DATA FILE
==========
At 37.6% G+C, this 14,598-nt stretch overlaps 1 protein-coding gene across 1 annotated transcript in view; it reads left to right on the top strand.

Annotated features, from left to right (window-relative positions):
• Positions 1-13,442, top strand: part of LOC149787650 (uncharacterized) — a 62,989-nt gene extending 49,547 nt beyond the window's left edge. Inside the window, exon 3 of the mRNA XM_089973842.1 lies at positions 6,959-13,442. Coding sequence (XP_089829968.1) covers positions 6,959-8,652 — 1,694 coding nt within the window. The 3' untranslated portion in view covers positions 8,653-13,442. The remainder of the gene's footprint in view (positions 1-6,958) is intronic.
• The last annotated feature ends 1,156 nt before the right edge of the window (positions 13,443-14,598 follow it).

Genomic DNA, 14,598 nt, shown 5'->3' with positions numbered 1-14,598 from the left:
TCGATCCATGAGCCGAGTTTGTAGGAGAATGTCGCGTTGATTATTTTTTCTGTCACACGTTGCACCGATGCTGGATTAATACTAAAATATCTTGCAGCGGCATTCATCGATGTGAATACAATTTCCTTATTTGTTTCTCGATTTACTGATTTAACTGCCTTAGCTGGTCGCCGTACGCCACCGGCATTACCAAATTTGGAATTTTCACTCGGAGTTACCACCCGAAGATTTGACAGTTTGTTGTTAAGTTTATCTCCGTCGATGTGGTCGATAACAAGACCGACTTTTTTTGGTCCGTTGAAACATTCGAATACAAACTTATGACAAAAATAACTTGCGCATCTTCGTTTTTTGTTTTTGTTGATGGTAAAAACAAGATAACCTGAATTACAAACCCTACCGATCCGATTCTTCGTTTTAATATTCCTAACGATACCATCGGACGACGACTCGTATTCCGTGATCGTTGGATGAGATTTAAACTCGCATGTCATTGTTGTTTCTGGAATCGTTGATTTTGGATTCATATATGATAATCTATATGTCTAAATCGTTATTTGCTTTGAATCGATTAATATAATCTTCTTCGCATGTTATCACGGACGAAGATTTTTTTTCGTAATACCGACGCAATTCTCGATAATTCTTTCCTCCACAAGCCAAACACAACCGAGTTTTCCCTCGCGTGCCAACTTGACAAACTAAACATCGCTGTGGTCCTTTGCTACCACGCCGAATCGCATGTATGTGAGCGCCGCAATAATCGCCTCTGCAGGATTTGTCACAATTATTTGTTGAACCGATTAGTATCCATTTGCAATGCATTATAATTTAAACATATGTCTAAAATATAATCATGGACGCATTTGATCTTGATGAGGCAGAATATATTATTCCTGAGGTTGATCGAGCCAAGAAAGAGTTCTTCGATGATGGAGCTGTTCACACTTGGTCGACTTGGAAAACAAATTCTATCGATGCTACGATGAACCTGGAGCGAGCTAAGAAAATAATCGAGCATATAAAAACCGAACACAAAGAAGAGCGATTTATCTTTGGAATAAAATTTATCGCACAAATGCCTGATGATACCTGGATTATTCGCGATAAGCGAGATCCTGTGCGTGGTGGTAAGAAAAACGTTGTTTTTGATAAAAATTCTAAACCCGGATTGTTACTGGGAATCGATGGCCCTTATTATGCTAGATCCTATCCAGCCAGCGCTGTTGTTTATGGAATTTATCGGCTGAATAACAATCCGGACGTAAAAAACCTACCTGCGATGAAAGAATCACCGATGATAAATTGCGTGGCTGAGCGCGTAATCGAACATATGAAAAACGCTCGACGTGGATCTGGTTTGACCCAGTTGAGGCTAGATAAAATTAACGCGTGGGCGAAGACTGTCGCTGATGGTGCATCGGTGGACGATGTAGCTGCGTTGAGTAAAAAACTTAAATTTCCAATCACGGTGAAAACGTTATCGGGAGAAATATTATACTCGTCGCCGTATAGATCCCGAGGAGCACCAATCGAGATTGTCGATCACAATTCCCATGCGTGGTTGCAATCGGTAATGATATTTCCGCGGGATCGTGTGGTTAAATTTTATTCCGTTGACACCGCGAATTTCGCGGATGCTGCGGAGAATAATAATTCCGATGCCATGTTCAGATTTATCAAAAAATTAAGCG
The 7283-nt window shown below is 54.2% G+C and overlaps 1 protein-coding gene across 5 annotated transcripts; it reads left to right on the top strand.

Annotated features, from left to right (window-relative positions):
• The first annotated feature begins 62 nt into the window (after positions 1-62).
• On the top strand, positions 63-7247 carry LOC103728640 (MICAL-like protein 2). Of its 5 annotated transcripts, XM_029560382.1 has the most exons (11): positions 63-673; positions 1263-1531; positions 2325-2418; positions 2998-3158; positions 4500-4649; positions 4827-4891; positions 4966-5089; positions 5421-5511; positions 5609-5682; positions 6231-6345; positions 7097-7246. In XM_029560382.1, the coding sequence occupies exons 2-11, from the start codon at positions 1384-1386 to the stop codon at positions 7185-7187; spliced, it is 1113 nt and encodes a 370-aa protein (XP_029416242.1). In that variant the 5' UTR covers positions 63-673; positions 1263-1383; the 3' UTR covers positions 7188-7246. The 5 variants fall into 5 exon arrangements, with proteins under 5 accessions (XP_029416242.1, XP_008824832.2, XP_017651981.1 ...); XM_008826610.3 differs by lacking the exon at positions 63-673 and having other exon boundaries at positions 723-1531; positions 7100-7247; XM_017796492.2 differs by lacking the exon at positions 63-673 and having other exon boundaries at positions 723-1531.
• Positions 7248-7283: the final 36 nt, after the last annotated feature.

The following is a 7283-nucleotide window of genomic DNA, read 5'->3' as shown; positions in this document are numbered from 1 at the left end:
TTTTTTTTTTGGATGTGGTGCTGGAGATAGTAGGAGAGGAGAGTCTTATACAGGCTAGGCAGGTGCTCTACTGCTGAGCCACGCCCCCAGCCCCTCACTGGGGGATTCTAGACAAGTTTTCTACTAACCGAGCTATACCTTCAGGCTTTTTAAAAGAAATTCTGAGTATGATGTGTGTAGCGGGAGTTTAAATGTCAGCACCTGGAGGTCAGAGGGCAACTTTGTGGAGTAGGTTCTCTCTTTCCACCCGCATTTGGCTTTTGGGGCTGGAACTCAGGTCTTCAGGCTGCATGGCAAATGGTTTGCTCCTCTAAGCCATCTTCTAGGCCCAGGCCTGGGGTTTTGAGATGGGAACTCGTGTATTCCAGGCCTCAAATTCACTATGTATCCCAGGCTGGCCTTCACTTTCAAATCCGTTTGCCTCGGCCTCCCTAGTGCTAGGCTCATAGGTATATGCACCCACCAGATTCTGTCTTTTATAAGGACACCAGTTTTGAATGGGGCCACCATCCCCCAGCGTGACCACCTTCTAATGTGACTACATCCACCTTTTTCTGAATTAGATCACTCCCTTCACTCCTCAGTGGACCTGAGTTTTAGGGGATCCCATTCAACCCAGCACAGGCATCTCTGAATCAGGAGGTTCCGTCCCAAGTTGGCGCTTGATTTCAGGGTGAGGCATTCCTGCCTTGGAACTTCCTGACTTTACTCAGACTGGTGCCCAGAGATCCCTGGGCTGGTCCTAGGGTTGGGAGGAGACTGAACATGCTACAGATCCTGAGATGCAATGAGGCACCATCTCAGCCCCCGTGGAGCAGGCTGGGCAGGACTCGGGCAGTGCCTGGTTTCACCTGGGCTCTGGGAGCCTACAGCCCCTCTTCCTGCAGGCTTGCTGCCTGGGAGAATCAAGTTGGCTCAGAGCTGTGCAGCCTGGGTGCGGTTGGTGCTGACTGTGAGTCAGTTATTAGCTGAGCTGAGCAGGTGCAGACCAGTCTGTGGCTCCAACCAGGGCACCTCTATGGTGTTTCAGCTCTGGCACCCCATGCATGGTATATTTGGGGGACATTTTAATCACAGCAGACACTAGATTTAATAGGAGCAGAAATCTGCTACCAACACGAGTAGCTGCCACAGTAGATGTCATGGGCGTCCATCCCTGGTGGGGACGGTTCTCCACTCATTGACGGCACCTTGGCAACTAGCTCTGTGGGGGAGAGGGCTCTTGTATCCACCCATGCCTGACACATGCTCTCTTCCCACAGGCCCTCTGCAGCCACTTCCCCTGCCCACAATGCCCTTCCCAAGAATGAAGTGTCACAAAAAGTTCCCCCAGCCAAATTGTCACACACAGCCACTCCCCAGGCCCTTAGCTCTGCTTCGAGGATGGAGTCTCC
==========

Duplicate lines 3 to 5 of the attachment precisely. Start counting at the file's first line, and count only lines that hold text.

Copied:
• Positions 1-13,442, top strand: part of LOC149787650 (uncharacterized) — a 62,989-nt gene extending 49,547 nt beyond the window's left edge. Inside the window, exon 3 of the mRNA XM_089973842.1 lies at positions 6,959-13,442. Coding sequence (XP_089829968.1) covers positions 6,959-8,652 — 1,694 coding nt within the window. The 3' untranslated portion in view covers positions 8,653-13,442. The remainder of the gene's footprint in view (positions 1-6,958) is intronic.
• The last annotated feature ends 1,156 nt before the right edge of the window (positions 13,443-14,598 follow it).

Genomic DNA, 14,598 nt, shown 5'->3' with positions numbered 1-14,598 from the left: